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Thanks Matt, I can see the rib clearly now.

 

On another note concerning the later, improved engine blocks.....if the block was skimmed to accommodate zero piston-deck clearance, would it be safe to assume the recess would have to be re-cut accordingly, does anyone know what the standard depth of the recess should be?

 

Richard.

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Thanks Matt, I can see the rib clearly now.

 

On another note concerning the later, improved engine blocks.....if the block was skimmed to accommodate zero piston-deck clearance, would it be safe to assume the recess would have to be re-cut accordingly, does anyone know what the standard depth of the recess should be?

 

Richard.

 

Richard,

 

I don't know what the standard depth of the recess is, but yes, my block was decked and then had the recesses re-cut.

 

Matt

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I forget the actual numbers now (though there is a thread somewhere on one of the Triumph forums) but it is usually possible to have a very light block skim without needing to re-cut the recesses. I managed this when I built my PI engine. That was an MG prefix block from 1972 with the rib along the bottom of the manifold side.

 

Conversely, if you are decking for a specific purpose (to zero deck your pistons for example) then you will certainly have to either re-cut the recesses or deck far enough to completely remove the recesses for a flat gasket and skim the pistons a few thou as well. I did the latter when I built my Vitesse engine with a late block because I wanted 0.005" pop-up and don't much like the recessed gaskets. Still had to skim the pistons a little, which at least meant they all had identical deck height.

 

Nick

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I forget the actual numbers now (though there is a thread somewhere on one of the Triumph forums) but it is usually possible to have a very light block skim without needing to re-cut the recesses. I managed this when I built my PI engine. That was an MG prefix block from 1972 with the rib along the bottom of the manifold side.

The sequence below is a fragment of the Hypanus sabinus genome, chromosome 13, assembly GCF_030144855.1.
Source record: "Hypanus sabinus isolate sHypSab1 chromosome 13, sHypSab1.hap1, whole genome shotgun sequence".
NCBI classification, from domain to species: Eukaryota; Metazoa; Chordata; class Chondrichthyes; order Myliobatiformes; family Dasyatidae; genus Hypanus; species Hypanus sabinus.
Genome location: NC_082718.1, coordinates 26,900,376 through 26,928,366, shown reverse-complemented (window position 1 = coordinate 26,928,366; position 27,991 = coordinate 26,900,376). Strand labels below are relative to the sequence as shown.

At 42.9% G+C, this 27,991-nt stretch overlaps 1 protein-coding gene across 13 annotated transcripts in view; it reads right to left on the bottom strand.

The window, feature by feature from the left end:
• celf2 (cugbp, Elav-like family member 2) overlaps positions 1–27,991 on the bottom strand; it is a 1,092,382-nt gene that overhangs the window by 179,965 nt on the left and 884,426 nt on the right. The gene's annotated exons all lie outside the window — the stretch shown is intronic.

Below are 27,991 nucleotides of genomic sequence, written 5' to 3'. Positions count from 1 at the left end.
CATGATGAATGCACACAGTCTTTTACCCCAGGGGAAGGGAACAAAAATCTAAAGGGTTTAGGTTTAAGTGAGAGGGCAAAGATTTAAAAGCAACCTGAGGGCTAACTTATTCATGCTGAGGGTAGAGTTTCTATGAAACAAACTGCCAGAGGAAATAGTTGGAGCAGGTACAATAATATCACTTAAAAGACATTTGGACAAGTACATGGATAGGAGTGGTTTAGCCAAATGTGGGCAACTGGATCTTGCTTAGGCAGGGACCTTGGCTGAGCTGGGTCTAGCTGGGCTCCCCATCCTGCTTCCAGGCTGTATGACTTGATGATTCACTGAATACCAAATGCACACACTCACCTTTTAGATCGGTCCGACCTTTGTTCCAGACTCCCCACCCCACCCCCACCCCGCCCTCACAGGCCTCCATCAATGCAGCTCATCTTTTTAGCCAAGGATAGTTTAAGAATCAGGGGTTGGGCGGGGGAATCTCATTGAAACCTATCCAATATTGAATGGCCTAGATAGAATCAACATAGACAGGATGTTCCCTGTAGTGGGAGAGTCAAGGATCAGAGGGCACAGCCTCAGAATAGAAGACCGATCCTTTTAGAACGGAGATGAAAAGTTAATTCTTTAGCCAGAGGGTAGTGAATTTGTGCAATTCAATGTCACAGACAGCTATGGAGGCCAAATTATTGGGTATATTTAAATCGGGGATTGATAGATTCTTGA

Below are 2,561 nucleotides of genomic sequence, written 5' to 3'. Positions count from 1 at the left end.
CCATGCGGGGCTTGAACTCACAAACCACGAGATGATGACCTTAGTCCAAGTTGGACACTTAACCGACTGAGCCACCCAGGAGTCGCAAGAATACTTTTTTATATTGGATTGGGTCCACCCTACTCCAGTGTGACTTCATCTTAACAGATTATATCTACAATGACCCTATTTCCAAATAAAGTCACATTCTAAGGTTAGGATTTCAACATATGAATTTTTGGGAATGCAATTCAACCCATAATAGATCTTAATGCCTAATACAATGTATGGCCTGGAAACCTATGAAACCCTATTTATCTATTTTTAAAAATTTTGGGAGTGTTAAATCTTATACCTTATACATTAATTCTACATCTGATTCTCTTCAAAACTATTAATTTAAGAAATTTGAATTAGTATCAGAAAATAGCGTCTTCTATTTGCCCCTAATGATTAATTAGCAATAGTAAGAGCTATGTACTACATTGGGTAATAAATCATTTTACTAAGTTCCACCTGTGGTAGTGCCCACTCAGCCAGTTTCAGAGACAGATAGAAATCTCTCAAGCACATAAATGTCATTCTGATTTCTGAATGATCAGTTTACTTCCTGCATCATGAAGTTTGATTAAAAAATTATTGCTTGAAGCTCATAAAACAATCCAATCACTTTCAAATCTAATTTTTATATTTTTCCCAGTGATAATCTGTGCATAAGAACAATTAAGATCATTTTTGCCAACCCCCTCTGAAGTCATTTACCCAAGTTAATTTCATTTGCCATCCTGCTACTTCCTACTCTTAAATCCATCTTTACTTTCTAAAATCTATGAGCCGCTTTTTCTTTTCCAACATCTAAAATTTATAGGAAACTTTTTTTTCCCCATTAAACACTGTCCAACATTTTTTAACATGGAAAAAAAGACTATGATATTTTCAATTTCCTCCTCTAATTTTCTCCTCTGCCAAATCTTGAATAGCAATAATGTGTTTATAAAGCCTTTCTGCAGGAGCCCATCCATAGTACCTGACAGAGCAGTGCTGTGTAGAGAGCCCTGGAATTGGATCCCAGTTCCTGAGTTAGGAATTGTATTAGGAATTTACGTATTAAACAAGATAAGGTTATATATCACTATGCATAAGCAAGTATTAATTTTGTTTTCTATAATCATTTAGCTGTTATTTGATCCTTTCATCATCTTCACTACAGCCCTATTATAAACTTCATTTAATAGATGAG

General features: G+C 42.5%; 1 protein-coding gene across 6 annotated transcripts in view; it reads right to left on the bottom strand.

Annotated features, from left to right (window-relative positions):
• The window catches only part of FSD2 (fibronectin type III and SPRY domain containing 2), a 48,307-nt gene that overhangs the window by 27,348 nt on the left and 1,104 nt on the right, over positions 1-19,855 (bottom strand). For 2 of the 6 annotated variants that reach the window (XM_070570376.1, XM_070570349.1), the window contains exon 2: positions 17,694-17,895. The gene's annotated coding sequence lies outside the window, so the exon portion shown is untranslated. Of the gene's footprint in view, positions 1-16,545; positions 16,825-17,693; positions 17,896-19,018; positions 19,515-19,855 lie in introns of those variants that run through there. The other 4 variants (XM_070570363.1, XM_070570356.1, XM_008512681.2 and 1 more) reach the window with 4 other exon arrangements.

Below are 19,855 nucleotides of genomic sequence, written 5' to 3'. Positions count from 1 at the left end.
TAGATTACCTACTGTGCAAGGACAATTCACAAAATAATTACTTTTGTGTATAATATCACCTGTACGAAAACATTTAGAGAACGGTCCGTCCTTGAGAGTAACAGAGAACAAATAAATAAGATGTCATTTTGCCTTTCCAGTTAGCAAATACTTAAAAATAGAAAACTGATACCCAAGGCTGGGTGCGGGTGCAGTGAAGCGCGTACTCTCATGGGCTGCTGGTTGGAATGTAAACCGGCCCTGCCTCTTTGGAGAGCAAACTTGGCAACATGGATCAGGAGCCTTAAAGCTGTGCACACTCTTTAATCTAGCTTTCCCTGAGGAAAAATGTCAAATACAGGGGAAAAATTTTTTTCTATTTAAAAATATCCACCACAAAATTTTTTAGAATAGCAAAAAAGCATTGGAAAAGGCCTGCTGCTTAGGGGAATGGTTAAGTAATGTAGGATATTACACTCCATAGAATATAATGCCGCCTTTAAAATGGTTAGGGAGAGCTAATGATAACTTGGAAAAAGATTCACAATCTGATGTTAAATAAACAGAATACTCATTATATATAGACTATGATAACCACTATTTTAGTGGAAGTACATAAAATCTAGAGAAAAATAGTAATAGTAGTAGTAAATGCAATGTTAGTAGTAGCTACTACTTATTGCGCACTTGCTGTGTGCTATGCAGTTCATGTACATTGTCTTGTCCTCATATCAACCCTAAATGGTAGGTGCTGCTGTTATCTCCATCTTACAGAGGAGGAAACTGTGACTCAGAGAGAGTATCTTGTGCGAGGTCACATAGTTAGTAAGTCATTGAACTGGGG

Conversely, if you are decking for a specific purpose (to zero deck your pistons for example) then you will certainly have to either re-cut the recesses or deck far enough to completely remove the recesses for a flat gasket and skim the pistons a few thou as well. I did the latter when I built my Vitesse engine with a late block because I wanted 0.005" pop-up and don't much like the recessed gaskets. Still had to skim the pistons a little, which at least meant they all had identical deck height.

 

Nick

Hi Nick, the recessed block head gasket had a fire ring design based upon formula 1 design for their application and gave much better sealing than the original design of head gasket which often blow between bores because of a lack of rigidity of the block!

 

Bruce.

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Hi Nick, the recessed block head gasket had a fire ring design based upon formula 1 design for their application and gave much better sealing than the original design of head gasket which often blow between bores because of a lack of rigidity of the block!

 

Bruce.

 

No doubt that is the intention. In fact I've never had any problem with the flat gasket on the Mk2 version of the 6 cylinder engine (in spite of working them quite hard). The Mk1 version and the 4 cylinder engines are a different story but they only have weedy 3/8" studs and don't get clamped down properly.

 

Nick